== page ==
What To Watch For
After an mostly low-energy, one-game pit stop in Minneapolis, the Timberwolves find themselves facing a three-week stretch that features nine road games — five against teams in the playoff picture — and two one-game stops at home, one against each conference’s favored champion.
That hellacious gauntlet starts does start, however, against three of the Western Conference’s less competitive teams — Oklahoma City tonight, Houston on Sunday, and New Orleans on Tuesday — and presents Minnesota with an opportunity to solidify their place as a team vying for national respect in the thick of the race for the Western Conference’s No. 6 seed.
Head coach Chris Finch will have look elsewhere for energy tonight as his squad’s heart and soul, Patrick Beverley, is out with right groin soreness and will be day-to-day, according to Chris Finch. Keep in mind that Beverley missed 6.75 games after Thanksgiving with a left groin strain, so absence is not an aggravation of that injury.
Finch does have his “Big 3” back intact with each having an opportunity to shake off some rust in at least one game; simply put, there are no excuses tonight. Serious teams win games like these. Playoff teams beat teams they are supposed to beat, even when facing less-than-perfect-conditions, which players on this team have been far too quick to point out after poor losses.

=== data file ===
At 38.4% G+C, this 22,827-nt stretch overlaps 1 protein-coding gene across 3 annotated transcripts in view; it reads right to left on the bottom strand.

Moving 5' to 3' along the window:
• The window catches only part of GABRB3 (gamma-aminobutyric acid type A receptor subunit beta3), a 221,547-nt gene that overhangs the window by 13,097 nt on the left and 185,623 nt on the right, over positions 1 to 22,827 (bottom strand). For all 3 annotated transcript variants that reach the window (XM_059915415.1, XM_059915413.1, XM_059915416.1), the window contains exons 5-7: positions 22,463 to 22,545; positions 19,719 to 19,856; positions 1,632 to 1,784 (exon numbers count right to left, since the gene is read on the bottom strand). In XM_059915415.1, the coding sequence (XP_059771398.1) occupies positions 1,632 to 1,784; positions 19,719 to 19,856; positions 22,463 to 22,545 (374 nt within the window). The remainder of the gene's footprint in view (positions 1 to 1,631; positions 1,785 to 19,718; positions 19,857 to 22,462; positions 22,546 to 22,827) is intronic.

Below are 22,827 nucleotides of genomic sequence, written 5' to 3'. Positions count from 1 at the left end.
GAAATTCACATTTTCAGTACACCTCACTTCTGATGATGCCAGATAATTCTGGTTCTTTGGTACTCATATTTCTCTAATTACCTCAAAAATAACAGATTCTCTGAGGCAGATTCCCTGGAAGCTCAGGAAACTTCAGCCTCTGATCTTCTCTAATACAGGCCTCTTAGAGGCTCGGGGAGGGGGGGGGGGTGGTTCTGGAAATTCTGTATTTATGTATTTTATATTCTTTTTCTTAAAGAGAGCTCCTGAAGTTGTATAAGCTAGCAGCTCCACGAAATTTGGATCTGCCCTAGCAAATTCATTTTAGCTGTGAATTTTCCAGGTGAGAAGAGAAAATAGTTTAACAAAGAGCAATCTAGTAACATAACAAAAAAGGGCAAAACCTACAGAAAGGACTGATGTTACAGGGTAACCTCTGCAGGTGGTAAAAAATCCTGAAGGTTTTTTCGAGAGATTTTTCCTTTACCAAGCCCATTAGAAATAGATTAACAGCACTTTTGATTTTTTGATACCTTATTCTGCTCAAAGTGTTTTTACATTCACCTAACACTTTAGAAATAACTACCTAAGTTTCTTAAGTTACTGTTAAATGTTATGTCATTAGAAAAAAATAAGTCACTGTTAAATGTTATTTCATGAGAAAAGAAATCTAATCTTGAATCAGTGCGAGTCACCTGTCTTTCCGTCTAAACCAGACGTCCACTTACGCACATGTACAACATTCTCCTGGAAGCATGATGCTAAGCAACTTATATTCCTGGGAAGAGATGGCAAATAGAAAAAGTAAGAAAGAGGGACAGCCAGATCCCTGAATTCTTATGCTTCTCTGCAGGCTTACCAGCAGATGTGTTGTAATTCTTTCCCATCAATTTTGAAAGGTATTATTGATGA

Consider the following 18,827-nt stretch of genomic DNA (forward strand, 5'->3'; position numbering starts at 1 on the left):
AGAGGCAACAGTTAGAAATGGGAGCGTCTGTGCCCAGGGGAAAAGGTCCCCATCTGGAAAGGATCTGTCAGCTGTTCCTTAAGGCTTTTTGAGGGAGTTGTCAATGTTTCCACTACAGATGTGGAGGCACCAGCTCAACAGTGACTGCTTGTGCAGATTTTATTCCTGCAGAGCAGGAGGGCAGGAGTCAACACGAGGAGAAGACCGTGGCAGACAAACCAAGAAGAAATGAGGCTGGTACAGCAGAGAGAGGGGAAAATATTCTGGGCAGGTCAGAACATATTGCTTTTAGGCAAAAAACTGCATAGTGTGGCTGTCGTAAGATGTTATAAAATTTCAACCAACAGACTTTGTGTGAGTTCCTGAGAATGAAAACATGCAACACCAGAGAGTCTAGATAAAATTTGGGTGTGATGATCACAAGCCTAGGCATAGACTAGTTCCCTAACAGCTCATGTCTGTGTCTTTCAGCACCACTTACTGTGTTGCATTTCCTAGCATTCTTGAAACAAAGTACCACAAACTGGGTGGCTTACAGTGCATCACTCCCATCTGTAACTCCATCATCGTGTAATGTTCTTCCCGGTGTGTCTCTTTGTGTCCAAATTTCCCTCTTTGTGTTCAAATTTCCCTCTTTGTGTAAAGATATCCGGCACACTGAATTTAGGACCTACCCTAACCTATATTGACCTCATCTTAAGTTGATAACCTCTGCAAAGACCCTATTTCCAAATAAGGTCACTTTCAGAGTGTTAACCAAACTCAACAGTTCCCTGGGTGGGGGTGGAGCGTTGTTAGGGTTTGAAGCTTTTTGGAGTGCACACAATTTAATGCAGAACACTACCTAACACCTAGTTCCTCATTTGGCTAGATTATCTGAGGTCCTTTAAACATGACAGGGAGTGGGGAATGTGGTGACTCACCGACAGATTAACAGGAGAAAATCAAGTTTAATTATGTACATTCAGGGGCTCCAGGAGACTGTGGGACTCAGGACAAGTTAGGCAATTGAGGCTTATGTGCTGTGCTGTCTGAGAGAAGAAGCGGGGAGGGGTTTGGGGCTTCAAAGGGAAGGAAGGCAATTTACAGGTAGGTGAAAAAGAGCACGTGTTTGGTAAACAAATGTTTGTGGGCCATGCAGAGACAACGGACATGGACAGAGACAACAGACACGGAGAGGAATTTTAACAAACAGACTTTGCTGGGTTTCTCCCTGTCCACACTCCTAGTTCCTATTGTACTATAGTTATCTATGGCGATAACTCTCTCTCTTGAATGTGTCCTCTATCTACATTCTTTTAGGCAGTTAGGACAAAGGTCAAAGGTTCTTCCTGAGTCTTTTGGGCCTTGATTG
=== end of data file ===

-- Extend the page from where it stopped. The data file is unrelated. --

Yes, Minnesota has lost the fourth-most minutes among rotation players to health and safety protocols. Yes, Finch’s bunch has been without Karl-Anthony Towns, D’Angelo Russell, Beverley, and Jarred Vanderbilt to injuries or non-COVID illnesses on nights they’ve lost.
But who hasn’t been? The circumstances aren’t always going to be fair or balanced. The teams who consistently find ways to overcome them are the ones who find themselves playing meaningful basketball in April, and the Timberwolves have long been strangers to that.
Unlike past Wolves teams that have been strangers to success, this one has the talent and play style to weather the storm as long as its players adopt a similar mindset to that of their head coach, who has equated playing without key guys to “Playing with house money.”